I became an audiologist to help people “hear more and fall less”. My true success, as a professional, is the attainment of that goal. I love and support audiologists and the practice of audiology and the provision of research evidence based, patient driven and patient centered care. I though now see, based upon indisputable evidence, that the risks of non-treatment are markedly greater than the risks of less than “ideal” evaluation and treatment, especially when the ideal is so very rarely provided. The path for audiology is bright if we embrace change and evolve what the provision of audiologic care and "best practices" truly means.
For me, “best practice” in audiology involves:
1. Audiologists focusing on haring loss prevention and mitigation.
2. Consumer access to research evidence based, self-assessment and self-fitting systems, coupled with case histories, questionnaires, inventories and pure-tone, air conduction testing.
3. Audiologists providing communication and functional needs assessments and medically necessary audiologic testing and basic health screenings.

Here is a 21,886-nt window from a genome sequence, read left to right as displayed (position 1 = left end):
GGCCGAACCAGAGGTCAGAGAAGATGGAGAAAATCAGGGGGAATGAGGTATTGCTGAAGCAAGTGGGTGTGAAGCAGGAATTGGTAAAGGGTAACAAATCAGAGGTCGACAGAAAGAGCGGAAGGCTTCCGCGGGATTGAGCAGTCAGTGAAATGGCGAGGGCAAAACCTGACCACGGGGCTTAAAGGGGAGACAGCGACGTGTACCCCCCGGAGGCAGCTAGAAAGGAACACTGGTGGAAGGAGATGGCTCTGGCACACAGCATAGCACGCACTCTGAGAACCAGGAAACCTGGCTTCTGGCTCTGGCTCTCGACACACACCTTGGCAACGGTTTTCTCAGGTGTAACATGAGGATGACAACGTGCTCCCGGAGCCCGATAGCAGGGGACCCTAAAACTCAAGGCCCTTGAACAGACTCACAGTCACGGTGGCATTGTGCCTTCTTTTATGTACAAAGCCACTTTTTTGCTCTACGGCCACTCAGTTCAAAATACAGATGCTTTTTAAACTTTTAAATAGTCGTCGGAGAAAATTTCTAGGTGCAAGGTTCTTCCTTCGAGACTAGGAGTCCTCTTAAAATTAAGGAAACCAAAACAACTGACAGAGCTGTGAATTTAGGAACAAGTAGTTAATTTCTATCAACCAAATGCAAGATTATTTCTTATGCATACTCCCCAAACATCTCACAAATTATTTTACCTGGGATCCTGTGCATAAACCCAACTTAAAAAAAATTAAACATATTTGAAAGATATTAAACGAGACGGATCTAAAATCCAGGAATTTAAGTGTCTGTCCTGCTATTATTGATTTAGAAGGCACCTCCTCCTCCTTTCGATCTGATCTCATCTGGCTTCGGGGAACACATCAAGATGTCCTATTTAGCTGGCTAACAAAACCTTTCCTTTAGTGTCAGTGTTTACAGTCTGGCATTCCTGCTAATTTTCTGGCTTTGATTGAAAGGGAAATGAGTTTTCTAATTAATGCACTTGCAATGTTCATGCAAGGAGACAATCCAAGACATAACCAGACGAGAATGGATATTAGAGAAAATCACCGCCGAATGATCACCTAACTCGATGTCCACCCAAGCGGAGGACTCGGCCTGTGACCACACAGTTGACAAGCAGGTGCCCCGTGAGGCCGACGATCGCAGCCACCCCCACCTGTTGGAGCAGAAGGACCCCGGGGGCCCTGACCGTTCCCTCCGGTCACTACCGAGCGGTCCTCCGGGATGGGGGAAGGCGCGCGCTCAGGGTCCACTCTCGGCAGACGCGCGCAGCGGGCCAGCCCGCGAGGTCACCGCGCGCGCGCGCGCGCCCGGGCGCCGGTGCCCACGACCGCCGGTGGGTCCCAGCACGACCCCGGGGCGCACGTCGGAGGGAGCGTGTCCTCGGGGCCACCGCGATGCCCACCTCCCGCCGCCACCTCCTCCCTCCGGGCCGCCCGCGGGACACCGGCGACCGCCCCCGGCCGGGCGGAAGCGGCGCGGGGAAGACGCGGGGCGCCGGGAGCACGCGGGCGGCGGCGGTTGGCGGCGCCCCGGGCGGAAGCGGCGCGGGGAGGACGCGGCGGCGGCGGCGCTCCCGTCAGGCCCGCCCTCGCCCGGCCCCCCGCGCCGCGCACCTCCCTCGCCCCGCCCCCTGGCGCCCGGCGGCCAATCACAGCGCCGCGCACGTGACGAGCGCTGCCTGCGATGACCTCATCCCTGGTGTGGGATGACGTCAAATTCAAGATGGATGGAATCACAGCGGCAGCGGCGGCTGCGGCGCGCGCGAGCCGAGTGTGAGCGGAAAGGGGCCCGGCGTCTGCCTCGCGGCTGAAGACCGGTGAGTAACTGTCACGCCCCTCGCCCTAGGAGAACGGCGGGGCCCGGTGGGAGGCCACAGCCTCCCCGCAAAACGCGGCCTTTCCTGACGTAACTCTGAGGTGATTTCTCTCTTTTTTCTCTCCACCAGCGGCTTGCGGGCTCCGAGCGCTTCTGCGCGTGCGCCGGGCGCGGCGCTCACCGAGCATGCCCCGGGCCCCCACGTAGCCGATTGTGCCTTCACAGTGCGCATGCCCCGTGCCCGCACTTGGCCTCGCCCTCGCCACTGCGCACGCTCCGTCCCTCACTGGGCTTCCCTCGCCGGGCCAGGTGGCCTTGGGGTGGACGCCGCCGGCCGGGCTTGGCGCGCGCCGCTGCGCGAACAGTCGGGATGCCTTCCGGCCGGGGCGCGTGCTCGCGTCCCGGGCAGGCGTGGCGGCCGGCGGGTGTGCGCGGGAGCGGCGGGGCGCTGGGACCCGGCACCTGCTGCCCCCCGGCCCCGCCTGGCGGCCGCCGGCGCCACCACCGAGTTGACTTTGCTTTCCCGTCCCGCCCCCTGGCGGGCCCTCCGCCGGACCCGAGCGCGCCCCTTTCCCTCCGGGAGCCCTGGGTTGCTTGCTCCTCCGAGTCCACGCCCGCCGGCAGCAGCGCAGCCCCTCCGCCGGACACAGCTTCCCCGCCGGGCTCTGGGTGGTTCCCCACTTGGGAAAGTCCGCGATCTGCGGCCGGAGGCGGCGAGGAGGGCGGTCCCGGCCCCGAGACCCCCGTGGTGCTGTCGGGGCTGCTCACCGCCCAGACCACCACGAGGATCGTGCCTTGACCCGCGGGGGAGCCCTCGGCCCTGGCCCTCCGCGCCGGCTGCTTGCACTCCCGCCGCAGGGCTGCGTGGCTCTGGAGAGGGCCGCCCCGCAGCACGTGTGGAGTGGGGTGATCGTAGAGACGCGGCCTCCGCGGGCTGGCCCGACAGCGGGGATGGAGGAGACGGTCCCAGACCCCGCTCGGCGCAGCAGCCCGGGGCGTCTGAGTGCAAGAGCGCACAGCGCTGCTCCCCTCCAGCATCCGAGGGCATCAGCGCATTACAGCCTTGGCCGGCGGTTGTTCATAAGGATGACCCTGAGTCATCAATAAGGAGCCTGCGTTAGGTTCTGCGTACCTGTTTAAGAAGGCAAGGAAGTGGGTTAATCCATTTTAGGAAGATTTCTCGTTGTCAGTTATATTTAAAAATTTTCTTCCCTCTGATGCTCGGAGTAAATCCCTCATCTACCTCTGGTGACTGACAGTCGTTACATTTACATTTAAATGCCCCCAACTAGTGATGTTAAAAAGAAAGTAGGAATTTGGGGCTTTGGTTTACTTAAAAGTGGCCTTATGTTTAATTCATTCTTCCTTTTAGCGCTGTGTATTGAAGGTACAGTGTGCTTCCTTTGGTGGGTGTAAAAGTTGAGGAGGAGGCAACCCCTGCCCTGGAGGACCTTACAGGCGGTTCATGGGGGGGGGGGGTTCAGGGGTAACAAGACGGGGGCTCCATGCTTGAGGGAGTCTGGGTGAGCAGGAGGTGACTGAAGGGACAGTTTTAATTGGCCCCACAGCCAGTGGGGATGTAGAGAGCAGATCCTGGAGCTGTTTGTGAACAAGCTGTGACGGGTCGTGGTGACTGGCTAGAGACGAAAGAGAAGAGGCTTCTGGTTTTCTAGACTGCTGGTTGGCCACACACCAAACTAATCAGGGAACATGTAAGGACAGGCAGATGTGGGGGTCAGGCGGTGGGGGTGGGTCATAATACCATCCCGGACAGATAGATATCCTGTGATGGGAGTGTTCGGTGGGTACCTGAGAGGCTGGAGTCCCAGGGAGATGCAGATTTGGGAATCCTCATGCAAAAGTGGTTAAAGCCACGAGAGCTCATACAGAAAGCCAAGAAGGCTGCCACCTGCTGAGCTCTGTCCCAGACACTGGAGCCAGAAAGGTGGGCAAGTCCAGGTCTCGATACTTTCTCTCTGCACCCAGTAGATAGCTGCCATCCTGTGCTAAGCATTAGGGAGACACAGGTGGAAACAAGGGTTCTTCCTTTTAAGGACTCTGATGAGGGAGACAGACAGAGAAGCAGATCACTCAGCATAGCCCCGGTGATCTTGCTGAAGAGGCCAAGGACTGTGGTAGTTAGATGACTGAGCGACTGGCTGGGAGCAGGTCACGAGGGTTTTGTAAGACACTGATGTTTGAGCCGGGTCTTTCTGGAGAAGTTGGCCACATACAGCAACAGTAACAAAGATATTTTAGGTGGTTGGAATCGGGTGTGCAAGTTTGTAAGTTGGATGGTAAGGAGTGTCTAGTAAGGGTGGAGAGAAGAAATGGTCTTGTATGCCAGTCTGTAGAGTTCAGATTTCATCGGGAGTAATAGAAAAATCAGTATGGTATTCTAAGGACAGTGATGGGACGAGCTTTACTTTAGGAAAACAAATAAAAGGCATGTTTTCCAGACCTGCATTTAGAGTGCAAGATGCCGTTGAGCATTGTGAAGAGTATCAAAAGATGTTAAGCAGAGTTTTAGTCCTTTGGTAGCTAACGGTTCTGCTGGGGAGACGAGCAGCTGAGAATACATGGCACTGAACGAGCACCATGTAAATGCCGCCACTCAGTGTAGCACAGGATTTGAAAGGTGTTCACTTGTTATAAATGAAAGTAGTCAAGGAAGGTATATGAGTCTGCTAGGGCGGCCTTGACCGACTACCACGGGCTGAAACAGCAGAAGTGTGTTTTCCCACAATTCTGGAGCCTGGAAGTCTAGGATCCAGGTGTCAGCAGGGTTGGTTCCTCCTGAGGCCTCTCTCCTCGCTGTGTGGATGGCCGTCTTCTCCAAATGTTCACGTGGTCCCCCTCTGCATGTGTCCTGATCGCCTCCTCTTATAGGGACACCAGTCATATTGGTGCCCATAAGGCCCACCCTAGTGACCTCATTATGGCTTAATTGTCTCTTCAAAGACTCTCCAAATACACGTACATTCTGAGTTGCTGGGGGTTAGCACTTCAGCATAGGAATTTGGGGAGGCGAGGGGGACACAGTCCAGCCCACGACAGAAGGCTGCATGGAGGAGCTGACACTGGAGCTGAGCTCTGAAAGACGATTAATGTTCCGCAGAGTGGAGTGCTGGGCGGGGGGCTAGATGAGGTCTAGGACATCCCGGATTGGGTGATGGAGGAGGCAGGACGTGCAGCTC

4. Audiologists creating a comprehensive care plan that may or may not include a traditional hearing aid (as we are SO MUCH MORE THAN THIS WIDGET).
5. Audiologists offering accessible care (telehealth, evening and weekend hours, home visits, e-commerce sites).
6. Audiologists offering a wide range of treatment options, including but not limited to traditionally delivered hearing aids and value based solutions.
7. Audiologists verifying the patient satisfaction, outcomes and performance post-treatment.
8. Audiologists offering and providing auditory rehabilitation either face to face or via telehealth.
9. Audiologists providing all of the care unavailable at big box retailers and through over the counter, mail order, or internet delivery channels.
10. And, finally, we provide ALL of the above while listening to those we say we serve, collaborating and compromising on regulatory and legislative changes, and unapologetically charging for the care we provide.
THIS is not just best practice, this is, to quote the IDA Institute, truly “patient centered care”. And, I do not know about you, but I will take Patient Centered Care over Best Practices every time!